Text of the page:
In our last blog we gave advice for people who have been out of work for six months or more. These folks are often called “long term unemployed”. We care about these people at The Interview Doctor.
Lately, though, other people do not. Unemployment benefits have been cut in many states as if cutting benefits to people who need them the most will somehow change the situation. Some groups go out of their way to make nasty comments about the character of people who have been out of work for a while. As if they are out of work by choice or they are sitting at home eating bonbons on the magnificent amount of unemployment insurance they receive.
Hog wash. Balderdash. Ridiculous. Couldn’t be further from the truth. Do not buy into this lie perpetrated by certain political interest groups.
No one who is out of work is pleased with their situation or with themselves. Usually they didn’t choose to be out of work and can’t figure out how to get out of this situation. They usually feel desperate. They start to get a negative attitude. They often lose confidence and say “I will take anything” or “It must be my … (age, sex, race, etc)”.
I hear company representatives wring their hands about the situation. Stop wringing your hands and get involved.
Here are some ways you can help:
- Do not exclude unemployed people from consideration. We know this happens all the time. Stop now. Most unemployed people did nothing to contribute to their status. Give them a break and include unemployed people in the mix.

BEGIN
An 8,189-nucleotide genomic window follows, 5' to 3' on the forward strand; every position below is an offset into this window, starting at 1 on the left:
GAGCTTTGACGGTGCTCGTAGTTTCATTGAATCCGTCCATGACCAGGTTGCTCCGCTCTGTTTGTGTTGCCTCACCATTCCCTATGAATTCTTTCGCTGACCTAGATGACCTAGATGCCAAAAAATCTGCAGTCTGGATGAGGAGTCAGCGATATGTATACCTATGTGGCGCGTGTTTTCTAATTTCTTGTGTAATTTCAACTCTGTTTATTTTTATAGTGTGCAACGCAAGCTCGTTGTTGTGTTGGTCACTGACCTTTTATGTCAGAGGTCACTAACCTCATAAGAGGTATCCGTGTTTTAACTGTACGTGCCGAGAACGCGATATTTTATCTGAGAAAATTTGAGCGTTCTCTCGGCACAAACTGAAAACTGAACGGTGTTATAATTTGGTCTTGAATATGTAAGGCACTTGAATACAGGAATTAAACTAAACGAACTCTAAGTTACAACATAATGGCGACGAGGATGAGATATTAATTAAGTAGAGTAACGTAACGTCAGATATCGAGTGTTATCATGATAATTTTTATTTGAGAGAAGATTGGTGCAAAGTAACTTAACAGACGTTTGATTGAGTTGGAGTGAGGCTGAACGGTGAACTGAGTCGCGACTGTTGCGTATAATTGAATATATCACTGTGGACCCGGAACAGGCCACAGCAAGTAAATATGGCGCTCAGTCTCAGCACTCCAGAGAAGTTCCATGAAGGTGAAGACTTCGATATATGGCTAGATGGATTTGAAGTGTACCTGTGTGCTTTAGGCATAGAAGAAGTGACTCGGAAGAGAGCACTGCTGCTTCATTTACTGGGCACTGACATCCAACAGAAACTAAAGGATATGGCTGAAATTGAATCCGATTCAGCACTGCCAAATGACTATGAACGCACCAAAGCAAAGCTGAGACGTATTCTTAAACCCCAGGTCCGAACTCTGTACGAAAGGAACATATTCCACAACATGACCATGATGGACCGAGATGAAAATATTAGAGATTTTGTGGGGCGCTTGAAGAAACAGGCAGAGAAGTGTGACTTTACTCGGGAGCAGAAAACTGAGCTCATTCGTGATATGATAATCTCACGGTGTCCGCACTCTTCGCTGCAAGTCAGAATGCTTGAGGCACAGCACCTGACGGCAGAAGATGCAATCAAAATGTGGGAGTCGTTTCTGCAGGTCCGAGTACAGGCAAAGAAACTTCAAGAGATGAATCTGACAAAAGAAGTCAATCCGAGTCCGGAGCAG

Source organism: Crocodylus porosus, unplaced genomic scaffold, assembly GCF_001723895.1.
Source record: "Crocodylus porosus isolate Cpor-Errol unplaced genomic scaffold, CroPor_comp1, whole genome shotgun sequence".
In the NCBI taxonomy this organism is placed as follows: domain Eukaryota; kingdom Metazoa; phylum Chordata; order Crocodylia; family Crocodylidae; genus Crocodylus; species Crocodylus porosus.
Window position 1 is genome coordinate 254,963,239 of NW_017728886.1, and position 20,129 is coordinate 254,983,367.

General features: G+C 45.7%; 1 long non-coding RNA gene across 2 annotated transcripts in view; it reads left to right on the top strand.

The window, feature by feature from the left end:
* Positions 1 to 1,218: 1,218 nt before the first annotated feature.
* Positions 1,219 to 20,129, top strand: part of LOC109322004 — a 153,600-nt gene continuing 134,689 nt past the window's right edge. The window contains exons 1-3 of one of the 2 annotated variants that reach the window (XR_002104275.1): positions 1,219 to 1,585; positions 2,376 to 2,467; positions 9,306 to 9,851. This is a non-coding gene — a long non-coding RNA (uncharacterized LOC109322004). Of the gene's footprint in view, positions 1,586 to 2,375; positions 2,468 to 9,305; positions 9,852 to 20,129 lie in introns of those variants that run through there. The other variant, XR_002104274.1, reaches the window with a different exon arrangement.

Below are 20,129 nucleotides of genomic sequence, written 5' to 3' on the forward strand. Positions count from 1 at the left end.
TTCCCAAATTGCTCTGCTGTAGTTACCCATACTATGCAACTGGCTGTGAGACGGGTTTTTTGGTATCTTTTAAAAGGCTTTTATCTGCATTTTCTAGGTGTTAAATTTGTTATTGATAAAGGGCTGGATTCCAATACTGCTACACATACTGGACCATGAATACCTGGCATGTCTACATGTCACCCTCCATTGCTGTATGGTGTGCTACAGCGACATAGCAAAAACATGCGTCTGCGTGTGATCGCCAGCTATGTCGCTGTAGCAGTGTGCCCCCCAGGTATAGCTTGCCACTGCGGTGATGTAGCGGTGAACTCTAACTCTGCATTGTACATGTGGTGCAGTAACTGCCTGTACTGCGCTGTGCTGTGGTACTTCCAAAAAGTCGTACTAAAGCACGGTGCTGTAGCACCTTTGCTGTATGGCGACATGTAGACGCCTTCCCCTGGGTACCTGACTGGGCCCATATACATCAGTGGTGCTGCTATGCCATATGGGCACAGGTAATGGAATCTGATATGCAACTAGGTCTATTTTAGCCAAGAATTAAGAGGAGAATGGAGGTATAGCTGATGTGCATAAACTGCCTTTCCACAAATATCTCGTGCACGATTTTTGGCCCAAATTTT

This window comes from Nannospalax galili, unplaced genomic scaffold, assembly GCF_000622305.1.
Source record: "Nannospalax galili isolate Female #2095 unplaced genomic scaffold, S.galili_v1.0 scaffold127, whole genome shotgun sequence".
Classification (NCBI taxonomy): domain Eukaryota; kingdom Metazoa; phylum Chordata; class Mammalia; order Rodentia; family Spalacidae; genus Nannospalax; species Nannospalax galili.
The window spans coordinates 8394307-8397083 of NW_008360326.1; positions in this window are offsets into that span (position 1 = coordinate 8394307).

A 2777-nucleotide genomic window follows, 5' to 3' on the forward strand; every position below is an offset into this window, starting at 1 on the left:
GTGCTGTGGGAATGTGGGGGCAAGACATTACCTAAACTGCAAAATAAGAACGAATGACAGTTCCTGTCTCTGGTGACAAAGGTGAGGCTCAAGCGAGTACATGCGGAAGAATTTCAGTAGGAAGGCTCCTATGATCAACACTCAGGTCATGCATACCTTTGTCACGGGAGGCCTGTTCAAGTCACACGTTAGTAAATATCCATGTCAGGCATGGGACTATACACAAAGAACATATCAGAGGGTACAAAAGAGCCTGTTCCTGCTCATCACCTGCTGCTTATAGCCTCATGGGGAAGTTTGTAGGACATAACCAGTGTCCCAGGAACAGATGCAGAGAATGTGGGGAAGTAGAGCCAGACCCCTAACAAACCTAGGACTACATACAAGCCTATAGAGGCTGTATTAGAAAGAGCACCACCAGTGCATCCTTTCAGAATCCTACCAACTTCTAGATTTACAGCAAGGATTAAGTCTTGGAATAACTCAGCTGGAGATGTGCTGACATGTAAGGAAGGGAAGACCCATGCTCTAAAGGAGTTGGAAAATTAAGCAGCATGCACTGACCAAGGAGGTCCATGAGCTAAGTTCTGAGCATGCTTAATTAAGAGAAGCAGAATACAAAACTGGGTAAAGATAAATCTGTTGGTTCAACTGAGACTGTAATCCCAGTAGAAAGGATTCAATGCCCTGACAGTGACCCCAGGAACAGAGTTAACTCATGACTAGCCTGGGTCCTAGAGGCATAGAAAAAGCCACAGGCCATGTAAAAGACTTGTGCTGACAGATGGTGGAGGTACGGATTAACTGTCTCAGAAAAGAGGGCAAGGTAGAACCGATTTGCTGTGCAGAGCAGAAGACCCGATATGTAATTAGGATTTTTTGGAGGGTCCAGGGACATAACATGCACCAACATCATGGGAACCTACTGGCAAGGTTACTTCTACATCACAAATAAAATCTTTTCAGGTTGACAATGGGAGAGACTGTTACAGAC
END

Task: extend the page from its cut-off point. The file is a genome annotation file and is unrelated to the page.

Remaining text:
- Review your applicant tracking system (ATS) screens so you are realistic about what you need and want. The job description contains every requirement including the kitchen sink. The successful candidate does not have to have experience in absolutely every aspect of the job description. You know that. So identify the top 3 or 4 requirements and focus the ATS on those requirements. I bet more people make it through the ATS screen.
- Occasionally search for candidates without ATS screens to evaluate candidates the old fashioned way – personally – to see firsthand the impact of those ATS screens. I bet the ATS is screening out perfectly good candidates, maybe even great candidates who might not meet unrealistic and unnecessary screens.
- Participate in job clubs as a mentor. Train candidates in interviewing skills so unemployed folks can offer themselves in a manner appealing to employers. Offer job vacancies to job clubs. By participating you can help unemployed people have the positive attitude and attributes that you know employers want to see.
- Network to find talent instead of just reacting to fill jobs at the moment of a vacancy. The vast majority of hiring managers and HR people do not network. They just react. But by networking you can collect talented people (including unemployed people) who can be available when you have a need.